In The Matter of Government Employees Ins. Co. v Johnson

Govt. Employees Ins. Co. v Johnson, 123 AD3d 711 [2d Dept 2014]

Does a provision excluding uninsured motorist coverage liability to any person insured for uninsured motor vehicle coverage under another vehicle policy have effect in the state of New York?

Recently, Montfort, Healy, McGuire & Salley LLP, secured a victory in the Supreme Court of the State of New York Appellate Division, Second Judicial Department.

The case concerned an appeal by Government Employees Insurance Company (GEICO) from an order of the New York Supreme Court, which denied a petition to permanently stay arbitration of a claim for uninsured motorist benefits.

Specifically, the respondent was involved in a motor vehicle accident in which the car he was operating was struck by another vehicle. The vehicle that respondent was driving was owned by his sister, an Ohio resident, and was insured by a State Farm Mutual Automobile Insurance Company issued in Ohio. While the policy provided for uninsured motorist coverage, it excluded coverage to any individual who was insured for uninsured motor vehicle coverage through another policy, an exclusion that is permissible under Ohio law.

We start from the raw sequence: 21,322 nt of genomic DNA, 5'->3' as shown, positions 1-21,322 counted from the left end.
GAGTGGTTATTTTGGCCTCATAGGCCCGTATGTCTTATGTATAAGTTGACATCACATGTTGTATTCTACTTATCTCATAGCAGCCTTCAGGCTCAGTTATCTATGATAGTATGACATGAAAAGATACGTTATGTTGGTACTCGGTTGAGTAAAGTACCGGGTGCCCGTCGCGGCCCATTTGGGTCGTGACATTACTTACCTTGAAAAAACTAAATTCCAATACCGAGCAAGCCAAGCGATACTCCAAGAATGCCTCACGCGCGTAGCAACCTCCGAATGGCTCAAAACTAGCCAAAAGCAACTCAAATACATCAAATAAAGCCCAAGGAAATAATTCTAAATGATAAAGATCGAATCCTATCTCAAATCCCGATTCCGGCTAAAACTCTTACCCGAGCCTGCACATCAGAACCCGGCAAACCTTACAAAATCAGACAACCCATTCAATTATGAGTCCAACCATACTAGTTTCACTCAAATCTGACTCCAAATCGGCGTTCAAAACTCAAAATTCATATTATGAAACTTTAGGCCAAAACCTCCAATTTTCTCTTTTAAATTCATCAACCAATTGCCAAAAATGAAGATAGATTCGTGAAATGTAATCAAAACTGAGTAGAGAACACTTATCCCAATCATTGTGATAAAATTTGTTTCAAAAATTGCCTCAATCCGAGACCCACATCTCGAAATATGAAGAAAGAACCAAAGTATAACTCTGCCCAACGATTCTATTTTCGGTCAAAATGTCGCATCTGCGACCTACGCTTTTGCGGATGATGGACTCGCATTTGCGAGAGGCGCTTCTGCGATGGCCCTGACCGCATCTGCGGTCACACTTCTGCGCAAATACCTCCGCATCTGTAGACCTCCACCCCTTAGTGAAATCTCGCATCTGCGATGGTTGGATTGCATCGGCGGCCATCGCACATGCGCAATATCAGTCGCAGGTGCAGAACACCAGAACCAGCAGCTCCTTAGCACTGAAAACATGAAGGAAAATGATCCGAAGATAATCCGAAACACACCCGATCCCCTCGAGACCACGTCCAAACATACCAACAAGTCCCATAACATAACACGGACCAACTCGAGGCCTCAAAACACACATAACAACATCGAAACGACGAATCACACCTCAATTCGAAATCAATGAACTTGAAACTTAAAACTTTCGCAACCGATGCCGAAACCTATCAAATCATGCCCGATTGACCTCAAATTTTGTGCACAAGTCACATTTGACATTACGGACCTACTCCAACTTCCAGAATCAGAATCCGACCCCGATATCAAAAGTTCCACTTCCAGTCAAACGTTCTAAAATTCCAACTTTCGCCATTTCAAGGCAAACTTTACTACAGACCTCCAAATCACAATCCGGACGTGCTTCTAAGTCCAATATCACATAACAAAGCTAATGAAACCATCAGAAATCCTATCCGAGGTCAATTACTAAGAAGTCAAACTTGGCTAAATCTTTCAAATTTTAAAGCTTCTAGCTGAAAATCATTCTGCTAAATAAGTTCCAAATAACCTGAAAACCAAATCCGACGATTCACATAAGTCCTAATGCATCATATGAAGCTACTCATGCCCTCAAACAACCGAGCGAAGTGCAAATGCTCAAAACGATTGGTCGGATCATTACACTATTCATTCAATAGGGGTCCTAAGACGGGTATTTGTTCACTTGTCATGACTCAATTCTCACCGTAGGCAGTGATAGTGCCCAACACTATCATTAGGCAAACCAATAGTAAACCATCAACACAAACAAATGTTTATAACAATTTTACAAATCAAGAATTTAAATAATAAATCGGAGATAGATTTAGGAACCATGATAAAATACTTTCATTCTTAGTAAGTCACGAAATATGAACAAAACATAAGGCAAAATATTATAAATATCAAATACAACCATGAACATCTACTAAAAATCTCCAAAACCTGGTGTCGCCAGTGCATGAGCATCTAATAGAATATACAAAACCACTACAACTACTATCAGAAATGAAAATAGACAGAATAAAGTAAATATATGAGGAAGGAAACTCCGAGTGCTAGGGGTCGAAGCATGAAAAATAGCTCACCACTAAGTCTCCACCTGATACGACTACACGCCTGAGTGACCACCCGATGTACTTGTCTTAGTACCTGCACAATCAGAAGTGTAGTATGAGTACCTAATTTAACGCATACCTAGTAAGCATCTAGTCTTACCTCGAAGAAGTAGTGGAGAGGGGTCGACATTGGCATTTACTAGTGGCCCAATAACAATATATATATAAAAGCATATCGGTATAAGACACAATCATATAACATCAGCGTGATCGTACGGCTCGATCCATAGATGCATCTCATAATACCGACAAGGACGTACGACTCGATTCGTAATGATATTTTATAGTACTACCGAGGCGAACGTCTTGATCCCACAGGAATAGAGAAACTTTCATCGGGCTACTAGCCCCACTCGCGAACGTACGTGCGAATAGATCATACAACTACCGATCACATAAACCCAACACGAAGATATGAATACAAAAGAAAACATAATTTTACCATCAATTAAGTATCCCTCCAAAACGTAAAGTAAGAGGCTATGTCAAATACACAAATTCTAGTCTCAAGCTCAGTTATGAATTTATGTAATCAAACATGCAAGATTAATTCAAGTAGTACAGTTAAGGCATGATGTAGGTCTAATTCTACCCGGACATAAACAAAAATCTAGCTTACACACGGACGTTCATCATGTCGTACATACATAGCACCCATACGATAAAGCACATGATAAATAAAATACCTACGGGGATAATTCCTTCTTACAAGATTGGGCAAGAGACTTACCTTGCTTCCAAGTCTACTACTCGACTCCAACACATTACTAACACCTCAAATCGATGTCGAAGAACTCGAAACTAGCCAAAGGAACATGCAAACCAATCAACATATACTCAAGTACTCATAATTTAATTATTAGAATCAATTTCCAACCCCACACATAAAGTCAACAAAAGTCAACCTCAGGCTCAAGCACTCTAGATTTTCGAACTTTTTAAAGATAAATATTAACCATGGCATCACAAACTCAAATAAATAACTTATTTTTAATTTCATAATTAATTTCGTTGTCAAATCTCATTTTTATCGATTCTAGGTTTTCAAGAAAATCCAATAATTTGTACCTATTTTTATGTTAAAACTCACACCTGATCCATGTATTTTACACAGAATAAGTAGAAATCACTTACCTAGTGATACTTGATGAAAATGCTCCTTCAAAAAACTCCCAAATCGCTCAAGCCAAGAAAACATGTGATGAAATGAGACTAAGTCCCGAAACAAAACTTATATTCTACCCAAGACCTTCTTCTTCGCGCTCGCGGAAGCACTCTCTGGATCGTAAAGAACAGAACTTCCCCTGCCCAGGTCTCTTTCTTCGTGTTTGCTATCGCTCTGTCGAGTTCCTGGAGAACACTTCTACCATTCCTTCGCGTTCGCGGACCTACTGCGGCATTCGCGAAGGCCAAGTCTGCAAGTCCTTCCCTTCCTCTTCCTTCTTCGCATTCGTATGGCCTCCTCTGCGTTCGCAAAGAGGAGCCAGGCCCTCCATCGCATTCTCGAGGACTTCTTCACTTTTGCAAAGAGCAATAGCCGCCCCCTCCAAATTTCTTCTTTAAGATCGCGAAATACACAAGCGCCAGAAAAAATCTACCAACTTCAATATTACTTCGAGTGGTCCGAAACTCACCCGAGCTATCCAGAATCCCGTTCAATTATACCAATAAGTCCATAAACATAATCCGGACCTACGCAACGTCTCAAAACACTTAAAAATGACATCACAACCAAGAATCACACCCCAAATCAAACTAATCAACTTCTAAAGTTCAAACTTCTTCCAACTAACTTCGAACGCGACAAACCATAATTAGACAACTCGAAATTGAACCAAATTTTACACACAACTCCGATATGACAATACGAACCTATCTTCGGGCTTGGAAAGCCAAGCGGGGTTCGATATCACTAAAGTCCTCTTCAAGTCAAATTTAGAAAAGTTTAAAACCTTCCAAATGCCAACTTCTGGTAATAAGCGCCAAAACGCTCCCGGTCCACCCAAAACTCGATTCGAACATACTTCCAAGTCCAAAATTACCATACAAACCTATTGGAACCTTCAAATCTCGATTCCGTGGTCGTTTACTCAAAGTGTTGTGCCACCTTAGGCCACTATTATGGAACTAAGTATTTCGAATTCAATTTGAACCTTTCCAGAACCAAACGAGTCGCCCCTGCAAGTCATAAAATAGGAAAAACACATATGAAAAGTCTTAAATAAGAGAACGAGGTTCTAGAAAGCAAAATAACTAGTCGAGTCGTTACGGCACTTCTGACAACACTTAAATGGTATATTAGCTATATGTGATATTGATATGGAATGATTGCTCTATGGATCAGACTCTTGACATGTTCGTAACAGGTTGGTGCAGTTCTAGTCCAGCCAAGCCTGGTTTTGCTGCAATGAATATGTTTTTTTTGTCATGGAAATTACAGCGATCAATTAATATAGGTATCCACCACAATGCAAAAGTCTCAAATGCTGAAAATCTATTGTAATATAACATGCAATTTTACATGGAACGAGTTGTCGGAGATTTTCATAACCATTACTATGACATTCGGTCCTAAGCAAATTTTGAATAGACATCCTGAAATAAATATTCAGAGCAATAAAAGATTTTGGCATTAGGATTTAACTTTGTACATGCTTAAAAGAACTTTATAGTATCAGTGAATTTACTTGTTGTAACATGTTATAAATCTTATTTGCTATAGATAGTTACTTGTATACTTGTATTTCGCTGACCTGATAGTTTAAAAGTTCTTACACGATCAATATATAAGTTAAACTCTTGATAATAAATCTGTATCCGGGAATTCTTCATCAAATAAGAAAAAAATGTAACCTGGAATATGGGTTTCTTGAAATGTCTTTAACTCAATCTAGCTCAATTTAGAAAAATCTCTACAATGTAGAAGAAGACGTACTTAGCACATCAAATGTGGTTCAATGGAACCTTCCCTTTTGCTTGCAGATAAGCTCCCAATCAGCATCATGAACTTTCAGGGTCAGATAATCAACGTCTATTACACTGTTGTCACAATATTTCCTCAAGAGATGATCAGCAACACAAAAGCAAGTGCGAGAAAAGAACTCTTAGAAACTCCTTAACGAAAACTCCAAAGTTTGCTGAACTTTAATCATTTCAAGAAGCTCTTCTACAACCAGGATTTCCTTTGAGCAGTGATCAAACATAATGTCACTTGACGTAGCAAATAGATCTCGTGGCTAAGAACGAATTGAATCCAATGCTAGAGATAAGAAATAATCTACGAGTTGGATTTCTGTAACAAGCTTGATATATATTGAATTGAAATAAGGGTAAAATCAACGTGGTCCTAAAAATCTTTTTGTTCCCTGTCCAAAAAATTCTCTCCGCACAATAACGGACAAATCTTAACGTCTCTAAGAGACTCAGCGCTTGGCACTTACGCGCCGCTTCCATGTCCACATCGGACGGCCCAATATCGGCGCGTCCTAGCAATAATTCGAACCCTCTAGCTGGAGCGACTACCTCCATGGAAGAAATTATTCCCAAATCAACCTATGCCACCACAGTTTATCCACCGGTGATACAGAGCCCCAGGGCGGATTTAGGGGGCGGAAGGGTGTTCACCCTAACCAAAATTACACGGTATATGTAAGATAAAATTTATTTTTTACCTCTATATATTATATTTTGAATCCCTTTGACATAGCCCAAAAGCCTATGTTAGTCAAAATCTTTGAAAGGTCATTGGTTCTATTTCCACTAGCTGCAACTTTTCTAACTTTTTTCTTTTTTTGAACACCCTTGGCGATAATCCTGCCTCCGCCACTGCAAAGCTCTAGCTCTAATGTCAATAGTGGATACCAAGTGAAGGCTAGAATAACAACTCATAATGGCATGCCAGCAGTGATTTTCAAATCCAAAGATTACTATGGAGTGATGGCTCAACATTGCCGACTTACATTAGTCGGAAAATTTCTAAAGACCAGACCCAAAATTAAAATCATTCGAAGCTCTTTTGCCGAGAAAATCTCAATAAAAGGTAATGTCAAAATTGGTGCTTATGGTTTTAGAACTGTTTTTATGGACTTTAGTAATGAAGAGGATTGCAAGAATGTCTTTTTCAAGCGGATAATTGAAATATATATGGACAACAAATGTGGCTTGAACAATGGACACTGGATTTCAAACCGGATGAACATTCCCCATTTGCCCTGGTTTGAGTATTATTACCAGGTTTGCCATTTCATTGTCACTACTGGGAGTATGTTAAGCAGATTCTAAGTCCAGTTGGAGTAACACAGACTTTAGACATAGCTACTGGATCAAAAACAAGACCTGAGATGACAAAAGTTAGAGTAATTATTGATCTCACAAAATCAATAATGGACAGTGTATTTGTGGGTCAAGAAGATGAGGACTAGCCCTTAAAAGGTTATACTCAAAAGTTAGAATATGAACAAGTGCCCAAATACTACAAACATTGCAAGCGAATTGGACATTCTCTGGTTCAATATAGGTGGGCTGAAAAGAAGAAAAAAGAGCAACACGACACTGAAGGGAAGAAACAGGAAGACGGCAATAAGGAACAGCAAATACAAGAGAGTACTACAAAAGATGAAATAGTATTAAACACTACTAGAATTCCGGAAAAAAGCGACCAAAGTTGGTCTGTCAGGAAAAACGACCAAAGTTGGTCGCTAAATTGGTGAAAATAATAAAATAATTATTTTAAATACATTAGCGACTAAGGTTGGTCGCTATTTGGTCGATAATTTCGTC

After the accident, respondent made a claim for uninsured motorist benefits in New York under State Farm’s Ohio policy. State Farm disclaimed coverage on the ground that respondent had uninsured motor vehicle coverage under another policy that was issued by GEICO in New York.

Respondent then sought arbitration under the uninsured motorist endorsement of his GEICO policy. Pursuant to CPLR Article 75, GEICO petitioned for a permanent stay on the basis that State Farm was the primary insurer. GEICO argued that State Farm’s exclusion of uninsured motorist coverage to individuals covered by another policy was not valid under New York Law. The Court Attorney Referee disagreed and denied the petition.

On appeal, the Appellate Division, Second Department reversed the Referee’s denial of the petition. The Court stated that Insurance Law § 3420(f)(1) required that every automobile insurance policy contain an uninsured motor vehicle endorsement. Because the attempted exclusion was not permitted under New York law, the Court concluded it should not be given effect. Accordingly, the Court granted GEICO’s petition to permanently stay the arbitration.

Click here to read the court’s full decision.